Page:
Meanwhile, as you can see on the GRIBs for Aug. 8 (Fig. 2), to the south of us it was blowing west-southwest in the 20s. North of us, where we actually had planned to be on our great circle course, it was gusting to 30 and from the northeast. Farther north still showed winds of more than 40 knots, all easterly. Aboard Arcturus, after three phenomenal days of hull-speed broad-reaching, we had unwisely set the pole and sailed wing-on-wing, speeding downwind directly into the calm eye of the depression. Had we stayed higher on the wind on starboard jibe — and by doing so, keeping more to the south — we could have ridden the westerlies on the bottom of the low for perhaps a few more days.
August 13, day 13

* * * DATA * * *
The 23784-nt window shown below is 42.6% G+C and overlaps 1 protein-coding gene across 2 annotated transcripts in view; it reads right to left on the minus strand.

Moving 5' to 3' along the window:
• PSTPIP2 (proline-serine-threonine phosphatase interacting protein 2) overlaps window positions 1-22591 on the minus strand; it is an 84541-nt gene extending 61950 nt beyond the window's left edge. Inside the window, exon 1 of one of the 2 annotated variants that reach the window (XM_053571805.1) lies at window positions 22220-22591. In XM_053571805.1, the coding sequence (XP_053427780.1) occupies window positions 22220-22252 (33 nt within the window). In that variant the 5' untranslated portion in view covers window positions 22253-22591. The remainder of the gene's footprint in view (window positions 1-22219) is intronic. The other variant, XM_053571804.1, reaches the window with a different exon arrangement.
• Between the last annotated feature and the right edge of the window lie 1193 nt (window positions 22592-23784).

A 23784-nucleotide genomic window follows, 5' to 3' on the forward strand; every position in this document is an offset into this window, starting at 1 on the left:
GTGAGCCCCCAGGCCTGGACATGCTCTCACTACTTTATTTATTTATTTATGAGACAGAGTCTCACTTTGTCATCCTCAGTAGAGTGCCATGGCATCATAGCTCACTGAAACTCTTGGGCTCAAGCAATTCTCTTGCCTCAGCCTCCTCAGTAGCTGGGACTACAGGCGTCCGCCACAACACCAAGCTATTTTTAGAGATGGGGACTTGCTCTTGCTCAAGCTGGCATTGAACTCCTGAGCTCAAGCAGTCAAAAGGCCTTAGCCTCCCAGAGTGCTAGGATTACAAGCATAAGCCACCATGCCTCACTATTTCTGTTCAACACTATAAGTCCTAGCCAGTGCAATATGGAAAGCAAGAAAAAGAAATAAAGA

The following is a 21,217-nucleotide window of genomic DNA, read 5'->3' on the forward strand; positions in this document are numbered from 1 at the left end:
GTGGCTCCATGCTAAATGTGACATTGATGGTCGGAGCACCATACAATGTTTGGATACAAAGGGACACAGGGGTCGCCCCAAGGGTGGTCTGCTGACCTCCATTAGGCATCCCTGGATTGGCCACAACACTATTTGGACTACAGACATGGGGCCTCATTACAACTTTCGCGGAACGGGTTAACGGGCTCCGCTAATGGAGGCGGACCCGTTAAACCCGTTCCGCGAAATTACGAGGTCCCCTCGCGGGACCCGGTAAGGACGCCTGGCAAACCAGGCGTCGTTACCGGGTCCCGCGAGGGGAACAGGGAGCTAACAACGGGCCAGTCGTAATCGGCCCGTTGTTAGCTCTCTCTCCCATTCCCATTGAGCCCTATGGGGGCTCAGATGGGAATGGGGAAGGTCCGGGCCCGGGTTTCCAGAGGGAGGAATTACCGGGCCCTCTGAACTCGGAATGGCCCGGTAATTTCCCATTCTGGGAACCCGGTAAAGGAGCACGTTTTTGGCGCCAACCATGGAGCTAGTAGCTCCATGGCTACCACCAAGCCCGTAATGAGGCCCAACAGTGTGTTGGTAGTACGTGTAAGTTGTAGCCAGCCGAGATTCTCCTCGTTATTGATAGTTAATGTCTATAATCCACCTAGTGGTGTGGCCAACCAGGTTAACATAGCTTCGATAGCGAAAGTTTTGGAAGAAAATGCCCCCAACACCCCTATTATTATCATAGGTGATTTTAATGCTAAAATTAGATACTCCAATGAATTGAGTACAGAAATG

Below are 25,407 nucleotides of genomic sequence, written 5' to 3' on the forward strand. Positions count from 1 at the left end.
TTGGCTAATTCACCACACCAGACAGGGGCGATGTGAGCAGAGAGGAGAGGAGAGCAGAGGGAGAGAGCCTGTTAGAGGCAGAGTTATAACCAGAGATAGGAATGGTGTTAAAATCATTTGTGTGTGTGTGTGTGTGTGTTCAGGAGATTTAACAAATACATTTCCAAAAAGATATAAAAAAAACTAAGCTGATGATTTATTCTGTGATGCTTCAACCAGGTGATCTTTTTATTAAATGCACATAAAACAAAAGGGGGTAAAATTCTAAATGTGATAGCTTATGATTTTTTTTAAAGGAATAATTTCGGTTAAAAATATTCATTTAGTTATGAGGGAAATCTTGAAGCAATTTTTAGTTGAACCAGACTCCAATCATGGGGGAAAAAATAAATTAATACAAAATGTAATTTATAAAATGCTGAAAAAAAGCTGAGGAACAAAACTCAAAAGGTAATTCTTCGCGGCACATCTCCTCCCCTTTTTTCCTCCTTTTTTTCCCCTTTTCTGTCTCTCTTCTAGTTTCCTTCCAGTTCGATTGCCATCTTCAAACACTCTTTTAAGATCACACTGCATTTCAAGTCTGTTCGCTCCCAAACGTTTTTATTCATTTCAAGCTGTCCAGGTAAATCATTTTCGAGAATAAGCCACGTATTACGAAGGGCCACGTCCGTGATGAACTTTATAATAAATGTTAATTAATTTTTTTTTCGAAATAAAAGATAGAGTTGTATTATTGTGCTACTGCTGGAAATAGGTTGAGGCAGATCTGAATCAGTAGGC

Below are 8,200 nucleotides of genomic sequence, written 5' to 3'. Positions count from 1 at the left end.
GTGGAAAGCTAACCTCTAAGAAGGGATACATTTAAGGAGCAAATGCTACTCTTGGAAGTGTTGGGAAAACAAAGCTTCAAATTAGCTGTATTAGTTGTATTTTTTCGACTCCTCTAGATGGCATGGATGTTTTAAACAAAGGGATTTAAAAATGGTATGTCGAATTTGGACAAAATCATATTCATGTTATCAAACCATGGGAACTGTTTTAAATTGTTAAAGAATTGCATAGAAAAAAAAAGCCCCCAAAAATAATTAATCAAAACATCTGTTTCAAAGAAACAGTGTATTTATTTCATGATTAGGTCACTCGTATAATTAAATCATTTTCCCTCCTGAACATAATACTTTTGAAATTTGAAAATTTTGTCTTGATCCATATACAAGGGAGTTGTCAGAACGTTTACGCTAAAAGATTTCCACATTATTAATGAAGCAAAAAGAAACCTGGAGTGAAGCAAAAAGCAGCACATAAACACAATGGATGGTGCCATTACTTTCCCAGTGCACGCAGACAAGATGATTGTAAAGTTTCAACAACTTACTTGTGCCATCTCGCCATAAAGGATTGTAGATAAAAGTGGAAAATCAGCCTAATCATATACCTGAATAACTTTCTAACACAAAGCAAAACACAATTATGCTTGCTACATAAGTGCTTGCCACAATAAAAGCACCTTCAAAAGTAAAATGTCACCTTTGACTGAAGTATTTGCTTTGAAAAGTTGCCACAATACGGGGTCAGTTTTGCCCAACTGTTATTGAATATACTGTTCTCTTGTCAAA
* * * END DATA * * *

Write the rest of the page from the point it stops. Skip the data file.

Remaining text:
After a harrowing attempt to set the gennaker in a brisk quartering wind on Aug. 10, the wind eased again and we were in light and variable wind for some days. Arcturus was stuck in an irregular area of high pressure, centered again way down near 33° north. We were closing in on our estimated halfway mark at the 32nd meridian (Fig. 3). “Mentally the last 24 hours have been a real challenge,” I wrote. “We change sails every few hours it seems, and the uncomfortable rolling during the calm spells could make for a legitimate form of torture.” By Aug. 13, another small low was forming far to our west, but on the weather map my father counted seven ‘H’s’ between North America and Europe. There was not much we could have done, north or south of our position, and would just have to uncomfortably wait out the weather.